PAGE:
interrupt, and quit signals ignored. This facilitates tracing of interactive programs that
catch interrupt and quit signals from the terminal.
If the trace output remains directed to the terminal, or if existing processes are traced
(the -p option), then truss responds to hangup, interrupt, and quit signals by releasing
all traced processes and exiting. This enables the user to terminate excessive trace out-
put and to release previously-existing processes. Released processes continue normally, as
though they had never been touched.
Example 1 Tracing a Command
The following example produces a trace of the find(1) command on the terminal:
example$ truss find . -print >find.out
Example 2 Tracing Common System Calls
The following example shows only a trace of the open, close, read, and write system calls:
example$ truss -t open,close,read,write find . -print >find.out
Example 3 Tracing a Shell Script
The following example produces a trace of the spell(1) command on the file truss.out:
example$ truss -f -o truss.out spell document
spell is a shell script, so the -f flag is needed to trace not only the shell but also the
processes created by the shell. (The spell script runs a pipeline of eight processes.)
Example 4 Abbreviating Output
The following example abreviates output:
example$ truss nroff -mm document >nroff.out
because 97% of the output reports lseek(), read(), and write() system calls. To abbreviate
example$ truss -t !lseek,read,write nroff -mm document >nroff.out
Example 5 Tracing Library Calls From Outside the C Library
The following example traces all user-level calls made to any function in the C library
from outside the C library:
example$ truss -u libc ...
Example 6 Tracing library calls from within the C library
The following example includes calls made to functions in the C library from within the C
example$ truss -u libc:: ...
Example 7 Tracing Library Calls Other Than the C Library
The following example traces all user-level calls made to any library other than the C
example$ truss -u '*' -u !libc ...
Example 8 Tracing printf and scanf Function Calls
The following example traces all user-level calls to functions in the printf and scanf
family contained in the C library:
example$ truss -u 'libc:*printf,*scanf' ...
Example 9 Tracing Every User-level Function Call
The following example traces every user-level function call from anywhere to anywhere:
example$ truss -u a.out -u ld:: -u :: ...
Example 10 Tracing a System Call Verbosely
The following example verbosely traces the system call activity of process #1, init(1M)
(if you are a privileged user):
example# truss -p -v all 1
Interrupting truss returns init to normal operation.
/proc/* Process files
See attributes(5) for descriptions of the following attributes:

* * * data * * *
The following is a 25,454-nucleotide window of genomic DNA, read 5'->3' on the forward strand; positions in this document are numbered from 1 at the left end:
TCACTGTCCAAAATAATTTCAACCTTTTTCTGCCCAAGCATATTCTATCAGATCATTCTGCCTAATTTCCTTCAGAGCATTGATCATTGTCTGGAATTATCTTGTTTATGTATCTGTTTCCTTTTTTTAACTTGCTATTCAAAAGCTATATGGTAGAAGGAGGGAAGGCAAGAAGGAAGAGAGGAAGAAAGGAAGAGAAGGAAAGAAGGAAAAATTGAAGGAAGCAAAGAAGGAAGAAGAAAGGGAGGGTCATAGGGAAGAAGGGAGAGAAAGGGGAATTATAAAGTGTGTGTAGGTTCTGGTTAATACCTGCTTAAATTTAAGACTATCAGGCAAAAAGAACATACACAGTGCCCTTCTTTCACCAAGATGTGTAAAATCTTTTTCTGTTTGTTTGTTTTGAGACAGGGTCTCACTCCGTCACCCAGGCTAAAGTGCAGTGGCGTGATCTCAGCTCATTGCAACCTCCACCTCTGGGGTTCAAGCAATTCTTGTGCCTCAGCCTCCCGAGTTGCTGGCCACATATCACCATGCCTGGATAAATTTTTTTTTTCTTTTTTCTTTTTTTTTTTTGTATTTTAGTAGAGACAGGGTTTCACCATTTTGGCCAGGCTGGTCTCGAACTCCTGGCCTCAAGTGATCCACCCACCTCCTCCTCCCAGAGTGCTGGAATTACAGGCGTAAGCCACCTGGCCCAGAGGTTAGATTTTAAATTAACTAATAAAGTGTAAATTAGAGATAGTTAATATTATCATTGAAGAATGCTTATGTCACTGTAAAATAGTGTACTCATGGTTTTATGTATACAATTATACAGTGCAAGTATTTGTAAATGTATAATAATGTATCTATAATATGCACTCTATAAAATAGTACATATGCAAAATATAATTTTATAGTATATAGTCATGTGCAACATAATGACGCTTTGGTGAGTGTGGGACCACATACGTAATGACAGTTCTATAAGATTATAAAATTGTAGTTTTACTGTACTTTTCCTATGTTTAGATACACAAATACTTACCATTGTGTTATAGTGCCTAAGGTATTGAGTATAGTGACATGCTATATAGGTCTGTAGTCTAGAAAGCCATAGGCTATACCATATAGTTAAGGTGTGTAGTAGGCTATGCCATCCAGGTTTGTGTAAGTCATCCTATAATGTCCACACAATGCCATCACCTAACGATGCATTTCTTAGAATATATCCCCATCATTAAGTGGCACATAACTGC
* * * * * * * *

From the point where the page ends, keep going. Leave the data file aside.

| ATTRIBUTE TYPE | ATTRIBUTE VALUE |
|Availability |SUNWtoo |
date(1), find(1), proc(1), ps(1), sh(1), spell(1), init(1M), Intro(3), exec(2), fork(2),
lseek(2), open(2), read(2), time(2), vfork(2), write(2), ctime(3C), signal.h(3HEAD),
proc(4), attributes(5), privileges(5), threads(5)
man pages section 2: System Calls
Some of the system calls described in man pages section 2: System Calls differ from the
actual operating system interfaces. Do not be surprised by minor deviations of the trace
output from the descriptions in that document.
Every machine fault (except a page fault) results in the posting of a signal to the LWP
that incurred the fault. A report of a received signal immediately follows each report of
a machine fault (except a page fault) unless that signal is being blocked.
The operating system enforces certain security restrictions on the tracing of processes.
In particular, any command whose object file (a.out) cannot be read by a user cannot be
traced by that user; set-uid and set-gid commands can be traced only by a privileged user.
Unless it is run by a privileged user, truss loses control of any process that performs an
exec() of a set-id or unreadable object file; such processes continue normally, though
independently of truss, from the point of the exec().
To avoid collisions with other controlling processes, truss does not trace a process that
it detects is being controlled by another process via the /proc interface. This allows
truss to be applied to proc(4)-based debuggers as well as to another instance of itself.
The trace output contains tab characters under the assumption that standard tab stops are
set (every eight positions).
The trace output for multiple processes or for a multithreaded process (one that contains
more than one LWP) is not produced in strict time order. For example, a read() on a pipe
can be reported before the corresponding write(). For any one LWP (a traditional process
contains only one), the output is strictly time-ordered.
When tracing more than one process, truss runs as one controlling process for each process
being traced. For the example of the spell command shown above, spell itself uses 9
process slots, one for the shell and 8 for the 8-member pipeline, while truss adds another
9 processes, for a total of 18.
Not all possible structures passed in all possible system calls are displayed under the -v
SunOS 5.11 31 Jul 2004 truss(1)